One Voice Rally Speakers and Songs

The One Voice Rally gathered a large crowd of students, teachers, and parents protesting the over-testing of our children,  It also had some wonderful speakers and singers who eloquently expressed the problems we all had with the absurd testing regime masquerading as "education reform."  You can watch the entire video here or click on each speaker’s name below to jump to their speech/song.

One thing to note: I can’t possibly cover all of the speakers here. If I skip a few, it’s not a reflection on their speech but on the length of a reasonable blog post.  The entire video might be nearly three hours long, but it is well worth the time spent watching.

Dick Iannuzzi, president of NYSUT, spoke, among other things, about how State Education is trying to spin protests from parents and teachers over Pearson field tests.  Field tests are tests given not to assess a student’s knowledge, but to test the questions themselves.  Are they too confusing?  Are they too easy?  Can students answer them properly without taking too long to figure out the answer?

In any other circumstance, people taking field tests would be compensated for their time and effort.  Our kids, however, are being REQUIRED to take these tests.  In many instances, parents aren’t even being told that the tests their kids are getting are field tests.  And the kids aren’t paid anything.  They aren’t compensated at all.  All they get is the added stress of more tests to take.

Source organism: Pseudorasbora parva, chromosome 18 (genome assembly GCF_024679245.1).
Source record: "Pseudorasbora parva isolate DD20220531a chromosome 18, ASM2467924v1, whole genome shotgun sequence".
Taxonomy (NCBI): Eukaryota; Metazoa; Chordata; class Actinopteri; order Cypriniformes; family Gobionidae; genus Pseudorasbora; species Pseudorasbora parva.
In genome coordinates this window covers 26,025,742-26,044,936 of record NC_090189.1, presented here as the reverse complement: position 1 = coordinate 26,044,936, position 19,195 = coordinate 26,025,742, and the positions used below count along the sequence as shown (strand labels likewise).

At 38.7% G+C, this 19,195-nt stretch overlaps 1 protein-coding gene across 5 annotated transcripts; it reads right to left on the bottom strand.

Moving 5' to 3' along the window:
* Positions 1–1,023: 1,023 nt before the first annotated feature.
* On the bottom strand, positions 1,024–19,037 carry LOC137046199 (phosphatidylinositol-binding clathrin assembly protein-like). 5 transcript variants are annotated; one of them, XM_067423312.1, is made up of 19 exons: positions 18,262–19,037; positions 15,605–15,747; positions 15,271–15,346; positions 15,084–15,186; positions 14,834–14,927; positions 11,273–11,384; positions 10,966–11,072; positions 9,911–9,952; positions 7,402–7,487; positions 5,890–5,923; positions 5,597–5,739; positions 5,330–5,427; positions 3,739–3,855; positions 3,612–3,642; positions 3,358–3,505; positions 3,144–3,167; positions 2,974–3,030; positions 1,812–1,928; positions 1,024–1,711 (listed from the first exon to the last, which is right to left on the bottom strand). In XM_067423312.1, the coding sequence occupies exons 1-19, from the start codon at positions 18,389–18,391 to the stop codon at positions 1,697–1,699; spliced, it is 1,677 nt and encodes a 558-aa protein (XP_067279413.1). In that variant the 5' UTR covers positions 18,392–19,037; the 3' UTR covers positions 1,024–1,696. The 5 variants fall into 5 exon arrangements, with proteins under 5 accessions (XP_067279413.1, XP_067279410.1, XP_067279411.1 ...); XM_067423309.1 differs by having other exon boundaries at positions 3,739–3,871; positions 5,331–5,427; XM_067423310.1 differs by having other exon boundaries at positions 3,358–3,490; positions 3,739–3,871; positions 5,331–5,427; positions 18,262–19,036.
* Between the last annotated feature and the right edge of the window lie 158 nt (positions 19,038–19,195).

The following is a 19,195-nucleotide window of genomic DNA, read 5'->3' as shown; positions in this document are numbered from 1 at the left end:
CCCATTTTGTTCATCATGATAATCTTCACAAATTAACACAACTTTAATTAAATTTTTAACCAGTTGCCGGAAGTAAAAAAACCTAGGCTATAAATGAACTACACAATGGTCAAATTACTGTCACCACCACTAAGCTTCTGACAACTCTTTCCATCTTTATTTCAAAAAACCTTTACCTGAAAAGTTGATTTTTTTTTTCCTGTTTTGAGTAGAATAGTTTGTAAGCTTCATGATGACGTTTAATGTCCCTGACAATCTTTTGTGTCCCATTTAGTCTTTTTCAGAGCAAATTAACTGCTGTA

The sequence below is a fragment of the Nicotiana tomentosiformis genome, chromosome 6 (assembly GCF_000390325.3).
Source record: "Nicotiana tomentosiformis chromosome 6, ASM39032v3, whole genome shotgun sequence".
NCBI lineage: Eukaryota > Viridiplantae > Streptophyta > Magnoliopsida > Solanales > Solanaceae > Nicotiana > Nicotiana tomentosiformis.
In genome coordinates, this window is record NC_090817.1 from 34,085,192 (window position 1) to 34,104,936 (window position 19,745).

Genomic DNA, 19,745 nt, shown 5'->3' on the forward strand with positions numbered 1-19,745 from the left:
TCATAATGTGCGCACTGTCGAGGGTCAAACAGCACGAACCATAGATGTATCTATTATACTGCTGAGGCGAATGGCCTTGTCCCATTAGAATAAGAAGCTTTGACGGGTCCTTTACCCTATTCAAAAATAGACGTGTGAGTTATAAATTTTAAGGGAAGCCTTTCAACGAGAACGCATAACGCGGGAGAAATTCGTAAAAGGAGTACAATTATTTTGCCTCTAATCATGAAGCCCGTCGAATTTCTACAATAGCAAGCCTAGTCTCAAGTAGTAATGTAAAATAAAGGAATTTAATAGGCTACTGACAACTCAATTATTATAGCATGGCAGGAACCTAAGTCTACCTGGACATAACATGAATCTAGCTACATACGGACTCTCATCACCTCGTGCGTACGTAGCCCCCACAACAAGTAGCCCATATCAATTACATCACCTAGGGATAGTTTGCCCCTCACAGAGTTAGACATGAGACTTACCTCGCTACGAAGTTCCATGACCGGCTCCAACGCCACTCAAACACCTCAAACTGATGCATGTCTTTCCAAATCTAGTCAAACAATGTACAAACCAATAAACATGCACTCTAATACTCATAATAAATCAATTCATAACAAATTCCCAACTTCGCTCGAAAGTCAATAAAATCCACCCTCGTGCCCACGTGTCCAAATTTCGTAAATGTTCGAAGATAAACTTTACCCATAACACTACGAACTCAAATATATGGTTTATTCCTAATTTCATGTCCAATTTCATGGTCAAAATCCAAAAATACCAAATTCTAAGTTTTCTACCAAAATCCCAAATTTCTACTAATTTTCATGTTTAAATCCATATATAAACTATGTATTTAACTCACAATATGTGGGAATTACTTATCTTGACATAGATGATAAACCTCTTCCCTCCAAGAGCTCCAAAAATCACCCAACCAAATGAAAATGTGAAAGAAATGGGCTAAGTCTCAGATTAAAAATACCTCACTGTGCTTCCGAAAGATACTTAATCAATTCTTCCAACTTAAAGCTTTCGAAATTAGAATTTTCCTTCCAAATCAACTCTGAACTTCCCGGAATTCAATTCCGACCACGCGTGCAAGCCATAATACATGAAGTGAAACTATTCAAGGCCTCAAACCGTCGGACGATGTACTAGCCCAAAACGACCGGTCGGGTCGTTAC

State Education Commissioner King tried to claim that the protest was the union trying to "create a more tense environment around testing."  Now, I don’t know about you, but when my kids are given tons of difficult tests and then get MORE tests snuck in just to give the big business making the tests some free assistance in doing what they’re being paid to do, I feel tension and my kids feel tension.  The union doesn’t NEED to create any tension.  State Ed and Pearson created enough on their own.

Ricard Ognibene, from the Fairport Educators Association, spoke for the New York State Teachers of the Year.  He related stories of students who have begun hating school thanks to the tests, teachers who found that the testing regime has taken up all of their testing time, and parents who were told that their kids wouldn’t get additional math instruction because they needed to spend more time on the computer getting ready for next year’s standardized tests.

Jeremy Dudley rocked us with his rap song "Stop This Madness."  While this got the crowd chanting (and NHL screaming the title phrase), it also contained many very important points.  For example:

out of touch and out of tune we under teach and over test,
while cutting funding in the very places that we should invest,
everyone including kids can’t help from feeling over stressed,
So tell us how and why with kids in mind this system is what’s best,

In those four lines, Jeremy Dudley summarizes the entire problem.  By focusing so much on testing and cutting funding for anything else, we keep teachers from doing their job and students (not to mention parents and teachers) wind up over stressed.